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Liberal Democracies and the Torture of Their Citizens

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This book analyses and compares how the USA's liberal allies responded to the use of torture against their citizens after 9/11. Did they resist, tolerate or support the Bush Administration's policies concerning the mistreatment of detainees when their own citizens were implicated and what were the reasons for their actions? Australia, the UK and Canada are liberal democracies sharing similar political cultures, values and alliances with America; yet they behaved differently when their citizens, caught up in the War on Terror, were tortured. How states responded to citizens' human rights claims and predicaments was shaped, in part, by demands for accountability placed on the executive government by domestic actors. This book argues that civil society actors, in particular, were influenced by nuanced differences in their national political and legal contexts that enabled or constrained human rights activism. It maps the conditions under which individuals and groups were more or less likely to become engaged when fellow citizens were tortured, focusing on national rights culture, the domestic legal and political human rights framework, and political opportunities.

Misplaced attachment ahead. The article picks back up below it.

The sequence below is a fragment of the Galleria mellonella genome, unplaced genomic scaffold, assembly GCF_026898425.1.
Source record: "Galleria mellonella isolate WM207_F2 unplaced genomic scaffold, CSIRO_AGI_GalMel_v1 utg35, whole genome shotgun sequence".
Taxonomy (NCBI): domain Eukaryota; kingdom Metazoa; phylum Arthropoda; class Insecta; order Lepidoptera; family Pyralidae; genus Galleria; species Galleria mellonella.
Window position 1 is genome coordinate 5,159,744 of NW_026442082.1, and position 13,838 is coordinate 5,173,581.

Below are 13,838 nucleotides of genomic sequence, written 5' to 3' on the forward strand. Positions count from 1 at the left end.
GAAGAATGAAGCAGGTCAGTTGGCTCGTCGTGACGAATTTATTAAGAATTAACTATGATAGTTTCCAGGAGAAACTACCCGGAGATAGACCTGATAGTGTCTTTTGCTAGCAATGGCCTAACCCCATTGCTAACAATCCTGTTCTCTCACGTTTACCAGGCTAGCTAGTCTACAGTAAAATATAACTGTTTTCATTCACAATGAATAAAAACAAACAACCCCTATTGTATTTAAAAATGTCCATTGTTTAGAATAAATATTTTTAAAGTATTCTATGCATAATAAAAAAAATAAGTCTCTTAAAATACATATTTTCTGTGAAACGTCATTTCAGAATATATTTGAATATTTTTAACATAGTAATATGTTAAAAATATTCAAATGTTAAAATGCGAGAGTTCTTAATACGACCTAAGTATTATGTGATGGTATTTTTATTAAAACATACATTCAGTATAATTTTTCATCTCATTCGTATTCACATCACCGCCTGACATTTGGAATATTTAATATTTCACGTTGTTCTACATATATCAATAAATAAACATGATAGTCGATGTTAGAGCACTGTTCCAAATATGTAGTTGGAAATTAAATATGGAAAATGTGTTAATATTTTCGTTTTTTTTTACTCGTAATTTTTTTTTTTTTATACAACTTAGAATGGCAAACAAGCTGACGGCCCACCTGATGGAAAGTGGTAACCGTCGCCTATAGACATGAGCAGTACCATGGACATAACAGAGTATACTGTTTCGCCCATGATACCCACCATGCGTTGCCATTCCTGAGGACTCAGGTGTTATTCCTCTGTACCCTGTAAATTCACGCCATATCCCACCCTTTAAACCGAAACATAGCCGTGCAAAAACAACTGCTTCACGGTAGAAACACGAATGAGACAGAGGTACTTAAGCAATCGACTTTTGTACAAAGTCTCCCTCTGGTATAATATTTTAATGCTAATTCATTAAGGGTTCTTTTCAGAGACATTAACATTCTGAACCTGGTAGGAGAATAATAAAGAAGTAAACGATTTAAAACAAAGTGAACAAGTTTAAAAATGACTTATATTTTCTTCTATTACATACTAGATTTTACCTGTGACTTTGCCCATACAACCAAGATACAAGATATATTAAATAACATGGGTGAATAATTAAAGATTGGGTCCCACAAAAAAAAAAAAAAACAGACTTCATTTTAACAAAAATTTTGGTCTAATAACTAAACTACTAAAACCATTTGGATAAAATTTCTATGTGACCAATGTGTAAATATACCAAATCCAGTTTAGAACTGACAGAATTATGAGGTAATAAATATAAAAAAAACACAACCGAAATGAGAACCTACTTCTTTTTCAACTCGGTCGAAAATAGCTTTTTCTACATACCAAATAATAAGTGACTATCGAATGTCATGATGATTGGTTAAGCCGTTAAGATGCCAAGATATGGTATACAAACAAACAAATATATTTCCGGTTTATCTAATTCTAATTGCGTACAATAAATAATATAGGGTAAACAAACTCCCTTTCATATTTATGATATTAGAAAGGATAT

Author: Banham Cynthia
Publisher: HART PUBLISHING
Pages: 272
ISBN: 9781509906840
Cover: Hardback
Edition Number: 1
Release Year: 2017

1. Introduction

2. Torture and Liberal Democracies

3. Enabling and Constraining Activism

4. America's Use of Torture After 9/11

5. Australia

6. The United Kingdom

7. Canada

8. Conclusion

Dr Cynthia Banham is a University of Queensland Post-Doctoral Fellow at the School of Political Science and International Studies. She is also a Visitor at the School of Regulation and Global Governance (RegNet) at the Australian National University. Cynthia was previously a Post-Doctoral Fellow at the ANU's Centre for International Governance and Justice, RegNet, where she also completed her PhD thesis. She is a lawyer and former journalist and was the foreign affairs and defence correspondent for the Sydney Morning Herald.

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